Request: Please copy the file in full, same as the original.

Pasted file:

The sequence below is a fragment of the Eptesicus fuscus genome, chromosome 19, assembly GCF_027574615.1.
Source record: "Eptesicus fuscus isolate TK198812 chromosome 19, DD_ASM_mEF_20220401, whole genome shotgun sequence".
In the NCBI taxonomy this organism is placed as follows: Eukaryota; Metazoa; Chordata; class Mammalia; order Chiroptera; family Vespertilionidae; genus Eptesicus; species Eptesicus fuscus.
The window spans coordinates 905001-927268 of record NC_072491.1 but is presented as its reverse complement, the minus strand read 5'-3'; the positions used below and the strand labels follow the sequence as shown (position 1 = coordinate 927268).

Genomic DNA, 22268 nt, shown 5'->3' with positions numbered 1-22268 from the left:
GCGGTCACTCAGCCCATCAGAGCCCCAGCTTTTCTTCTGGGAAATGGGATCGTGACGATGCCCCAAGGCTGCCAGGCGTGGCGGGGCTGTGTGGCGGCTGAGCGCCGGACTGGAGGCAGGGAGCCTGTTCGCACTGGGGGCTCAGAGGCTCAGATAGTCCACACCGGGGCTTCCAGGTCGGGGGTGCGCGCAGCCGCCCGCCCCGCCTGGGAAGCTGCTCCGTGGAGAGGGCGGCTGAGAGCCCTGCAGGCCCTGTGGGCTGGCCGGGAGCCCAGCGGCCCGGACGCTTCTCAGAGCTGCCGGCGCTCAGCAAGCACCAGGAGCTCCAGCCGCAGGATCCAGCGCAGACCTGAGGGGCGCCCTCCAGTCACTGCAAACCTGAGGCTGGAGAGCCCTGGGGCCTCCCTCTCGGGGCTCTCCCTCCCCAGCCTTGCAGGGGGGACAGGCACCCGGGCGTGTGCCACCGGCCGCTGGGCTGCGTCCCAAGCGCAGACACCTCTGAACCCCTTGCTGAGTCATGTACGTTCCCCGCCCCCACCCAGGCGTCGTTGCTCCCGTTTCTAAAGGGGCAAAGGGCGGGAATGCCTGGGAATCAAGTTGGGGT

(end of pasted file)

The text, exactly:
The sequence below is a fragment of the Eptesicus fuscus genome, chromosome 19, assembly GCF_027574615.1.
Source record: "Eptesicus fuscus isolate TK198812 chromosome 19, DD_ASM_mEF_20220401, whole genome shotgun sequence".
In the NCBI taxonomy this organism is placed as follows: Eukaryota; Metazoa; Chordata; class Mammalia; order Chiroptera; family Vespertilionidae; genus Eptesicus; species Eptesicus fuscus.
The window spans coordinates 905001-927268 of record NC_072491.1 but is presented as its reverse complement, the minus strand read 5'-3'; the positions used below and the strand labels follow the sequence as shown (position 1 = coordinate 927268).

Genomic DNA, 22268 nt, shown 5'->3' with positions numbered 1-22268 from the left:
GCGGTCACTCAGCCCATCAGAGCCCCAGCTTTTCTTCTGGGAAATGGGATCGTGACGATGCCCCAAGGCTGCCAGGCGTGGCGGGGCTGTGTGGCGGCTGAGCGCCGGACTGGAGGCAGGGAGCCTGTTCGCACTGGGGGCTCAGAGGCTCAGATAGTCCACACCGGGGCTTCCAGGTCGGGGGTGCGCGCAGCCGCCCGCCCCGCCTGGGAAGCTGCTCCGTGGAGAGGGCGGCTGAGAGCCCTGCAGGCCCTGTGGGCTGGCCGGGAGCCCAGCGGCCCGGACGCTTCTCAGAGCTGCCGGCGCTCAGCAAGCACCAGGAGCTCCAGCCGCAGGATCCAGCGCAGACCTGAGGGGCGCCCTCCAGTCACTGCAAACCTGAGGCTGGAGAGCCCTGGGGCCTCCCTCTCGGGGCTCTCCCTCCCCAGCCTTGCAGGGGGGACAGGCACCCGGGCGTGTGCCACCGGCCGCTGGGCTGCGTCCCAAGCGCAGACACCTCTGAACCCCTTGCTGAGTCATGTACGTTCCCCGCCCCCACCCAGGCGTCGTTGCTCCCGTTTCTAAAGGGGCAAAGGGCGGGAATGCCTGGGAATCAAGTTGGGGT